Asking for feedback on baby name choices isn’t a modern thing, but gone are the times when parents only share their options with close friends and relatives. Nowadays, there’s a growing trend of seeking the opinions of complete strangers.
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Put like that, it seems crazy, right? But when we spend so much of our lives online, it’s only natural that we turn to parenting forums for advice and support from the digital world. It’s easy, it’s quick, and it’s the best way to get honest feedback.
That’s great when we need advice on breastfeeding or constipation at 3 a.m., but do we really need to be crowdsourcing baby names via strangers?
One mom-to-be certainly got more than she bargained for when she asked Mumsnet users what they thought of her favorite baby name: Felicula. The thread has now been deleted, but a steady stream of comments left her in no doubt. Her baby name sucked and plenty of people were will to tell her so.
So, it’s not the most popular baby name of all time. In fact, it’s really not popular at all. We couldn’t find it listed on any of the main baby name websites. But Felicula is a real name. She was an early virgin martyr who was arrested after her foster-brother Petronilla refused to marry a Roman official. After Petronilla’s death, Felicula was arrested, starved and, um, died.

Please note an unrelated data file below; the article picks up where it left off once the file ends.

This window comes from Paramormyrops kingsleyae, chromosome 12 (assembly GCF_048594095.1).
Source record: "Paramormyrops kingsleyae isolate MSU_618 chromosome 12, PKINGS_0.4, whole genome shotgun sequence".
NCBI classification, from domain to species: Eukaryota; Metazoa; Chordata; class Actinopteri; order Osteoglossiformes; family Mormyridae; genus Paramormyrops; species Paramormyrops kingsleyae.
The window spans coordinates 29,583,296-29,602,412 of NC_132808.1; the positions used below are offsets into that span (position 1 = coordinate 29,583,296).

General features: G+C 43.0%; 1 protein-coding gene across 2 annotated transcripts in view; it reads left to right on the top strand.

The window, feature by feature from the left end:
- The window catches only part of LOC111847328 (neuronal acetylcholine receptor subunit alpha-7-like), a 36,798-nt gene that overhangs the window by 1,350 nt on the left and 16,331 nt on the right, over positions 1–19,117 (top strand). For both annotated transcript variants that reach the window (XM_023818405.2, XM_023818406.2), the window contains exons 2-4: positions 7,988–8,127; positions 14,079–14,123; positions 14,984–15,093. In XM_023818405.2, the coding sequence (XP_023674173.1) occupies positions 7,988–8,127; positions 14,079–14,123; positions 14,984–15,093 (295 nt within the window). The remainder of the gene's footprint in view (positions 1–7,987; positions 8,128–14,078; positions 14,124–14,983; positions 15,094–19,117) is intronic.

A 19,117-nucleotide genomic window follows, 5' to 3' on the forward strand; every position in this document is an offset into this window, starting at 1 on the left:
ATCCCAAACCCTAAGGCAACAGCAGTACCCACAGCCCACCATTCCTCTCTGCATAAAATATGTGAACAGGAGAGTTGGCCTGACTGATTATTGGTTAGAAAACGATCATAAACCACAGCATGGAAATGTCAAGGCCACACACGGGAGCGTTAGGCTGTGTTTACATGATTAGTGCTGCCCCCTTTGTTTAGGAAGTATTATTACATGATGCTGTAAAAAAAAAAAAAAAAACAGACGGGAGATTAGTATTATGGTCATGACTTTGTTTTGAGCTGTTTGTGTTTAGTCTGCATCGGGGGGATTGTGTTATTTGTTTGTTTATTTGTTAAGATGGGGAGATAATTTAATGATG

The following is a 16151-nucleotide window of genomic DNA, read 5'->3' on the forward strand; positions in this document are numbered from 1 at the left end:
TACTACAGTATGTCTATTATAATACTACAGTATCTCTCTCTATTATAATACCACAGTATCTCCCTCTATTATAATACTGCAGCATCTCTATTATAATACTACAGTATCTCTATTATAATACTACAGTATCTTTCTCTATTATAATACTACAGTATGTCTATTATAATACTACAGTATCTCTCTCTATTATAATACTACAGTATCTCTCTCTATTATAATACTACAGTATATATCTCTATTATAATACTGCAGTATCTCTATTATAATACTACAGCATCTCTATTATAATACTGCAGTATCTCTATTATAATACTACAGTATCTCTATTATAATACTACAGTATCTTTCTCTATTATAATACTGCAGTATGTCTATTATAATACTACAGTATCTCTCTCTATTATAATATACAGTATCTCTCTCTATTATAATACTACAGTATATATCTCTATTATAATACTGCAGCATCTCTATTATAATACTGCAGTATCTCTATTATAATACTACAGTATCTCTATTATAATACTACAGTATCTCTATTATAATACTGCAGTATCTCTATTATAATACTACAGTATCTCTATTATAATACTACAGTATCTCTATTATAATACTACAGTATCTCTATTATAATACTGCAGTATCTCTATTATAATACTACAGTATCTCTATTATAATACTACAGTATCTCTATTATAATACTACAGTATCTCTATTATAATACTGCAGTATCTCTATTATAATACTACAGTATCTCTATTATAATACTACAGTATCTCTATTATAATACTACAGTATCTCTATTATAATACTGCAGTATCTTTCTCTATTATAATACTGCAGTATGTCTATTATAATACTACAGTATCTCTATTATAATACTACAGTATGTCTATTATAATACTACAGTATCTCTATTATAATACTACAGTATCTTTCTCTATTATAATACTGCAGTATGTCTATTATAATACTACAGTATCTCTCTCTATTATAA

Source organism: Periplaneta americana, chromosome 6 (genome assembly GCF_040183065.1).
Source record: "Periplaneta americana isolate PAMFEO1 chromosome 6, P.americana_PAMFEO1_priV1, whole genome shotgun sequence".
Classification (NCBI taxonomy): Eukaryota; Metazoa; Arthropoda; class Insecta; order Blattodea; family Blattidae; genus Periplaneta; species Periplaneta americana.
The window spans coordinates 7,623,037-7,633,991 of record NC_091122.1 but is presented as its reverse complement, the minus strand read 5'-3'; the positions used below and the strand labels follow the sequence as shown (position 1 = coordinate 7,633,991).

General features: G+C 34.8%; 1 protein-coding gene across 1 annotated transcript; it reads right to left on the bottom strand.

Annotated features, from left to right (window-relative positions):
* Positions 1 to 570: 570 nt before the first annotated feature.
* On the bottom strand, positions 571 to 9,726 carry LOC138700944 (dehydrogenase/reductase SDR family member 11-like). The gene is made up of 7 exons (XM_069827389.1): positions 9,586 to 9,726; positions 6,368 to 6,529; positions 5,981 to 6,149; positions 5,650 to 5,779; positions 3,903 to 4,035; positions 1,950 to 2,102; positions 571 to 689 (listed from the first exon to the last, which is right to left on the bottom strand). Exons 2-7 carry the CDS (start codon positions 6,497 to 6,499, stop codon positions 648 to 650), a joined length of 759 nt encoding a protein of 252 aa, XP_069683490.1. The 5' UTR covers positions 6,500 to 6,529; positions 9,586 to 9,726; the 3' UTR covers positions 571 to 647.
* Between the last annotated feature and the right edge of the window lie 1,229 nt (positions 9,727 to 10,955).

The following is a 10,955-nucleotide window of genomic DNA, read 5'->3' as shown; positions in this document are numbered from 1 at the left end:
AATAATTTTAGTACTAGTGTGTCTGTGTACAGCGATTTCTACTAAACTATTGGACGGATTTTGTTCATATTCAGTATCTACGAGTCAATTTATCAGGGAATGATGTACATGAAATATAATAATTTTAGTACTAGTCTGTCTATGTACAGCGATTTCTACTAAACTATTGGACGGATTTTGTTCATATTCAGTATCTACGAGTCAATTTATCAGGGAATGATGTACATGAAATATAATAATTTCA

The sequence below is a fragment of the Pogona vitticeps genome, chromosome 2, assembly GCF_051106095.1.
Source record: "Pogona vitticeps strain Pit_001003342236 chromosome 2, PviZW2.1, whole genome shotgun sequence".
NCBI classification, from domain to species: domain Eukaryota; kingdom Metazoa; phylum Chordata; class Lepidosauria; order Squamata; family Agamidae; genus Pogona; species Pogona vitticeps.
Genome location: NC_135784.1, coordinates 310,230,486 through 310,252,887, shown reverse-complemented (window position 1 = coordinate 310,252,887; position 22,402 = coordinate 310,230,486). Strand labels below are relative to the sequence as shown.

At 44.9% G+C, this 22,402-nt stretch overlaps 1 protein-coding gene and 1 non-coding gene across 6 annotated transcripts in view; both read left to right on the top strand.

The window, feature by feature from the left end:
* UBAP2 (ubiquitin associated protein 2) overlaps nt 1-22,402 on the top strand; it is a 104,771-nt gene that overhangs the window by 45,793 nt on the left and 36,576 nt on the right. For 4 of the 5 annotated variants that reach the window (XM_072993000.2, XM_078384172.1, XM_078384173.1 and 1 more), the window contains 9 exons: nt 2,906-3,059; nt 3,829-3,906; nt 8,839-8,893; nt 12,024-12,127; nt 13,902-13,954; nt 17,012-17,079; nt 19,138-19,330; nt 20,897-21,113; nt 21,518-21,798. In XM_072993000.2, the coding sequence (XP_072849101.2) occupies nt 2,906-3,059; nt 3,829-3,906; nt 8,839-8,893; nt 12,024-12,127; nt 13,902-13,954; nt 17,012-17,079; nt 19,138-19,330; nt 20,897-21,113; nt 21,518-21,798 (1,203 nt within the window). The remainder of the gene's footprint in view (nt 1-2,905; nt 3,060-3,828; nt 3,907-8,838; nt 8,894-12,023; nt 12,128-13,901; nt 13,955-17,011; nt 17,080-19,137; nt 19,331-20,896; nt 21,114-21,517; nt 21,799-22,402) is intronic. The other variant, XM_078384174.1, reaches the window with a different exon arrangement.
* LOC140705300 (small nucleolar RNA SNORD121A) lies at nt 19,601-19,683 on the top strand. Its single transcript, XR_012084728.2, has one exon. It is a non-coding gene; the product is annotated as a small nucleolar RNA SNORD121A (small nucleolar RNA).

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The background to the name was enough to put most critics off, while others said it sounded like surgical apparatus, a geometry term, an obsolete medical implement or “something you would buy at a pharmacy for a vaginal rash.” One mocker said it brought to mind a deadly disease, while another misread it and thought it said fellatio.
Plenty of reasons to strike Felicula off the list, then. But really, if this mom loves the name, isn’t that enough reason for her to go for it? Why does it matter what a bunch of strangers — who will never meet the mom or little Felicula in real life — think? Is crowdsourcing baby names simply a way to get reassurance that your name choice isn’t hideous?
Asking anyone for baby name advice is pointless if you think about it. While strangers on internet forums are likely to be honest to the point of being downright rude, friends and family may go too far the other way. Generally, they’ll sit on the fence until the baby is born and the name is confirmed, at which point they’ll gush about how much they love it.
If you love a particular name (and the other parent, if around, is on board), your decision should be a simple one to make without needing to seek the advice or approval of others. But if you’re planning to name your child something that sounds like a vaginal yeast infection treatment, perhaps you’d better brace yourself for a fair amount of ridicule.
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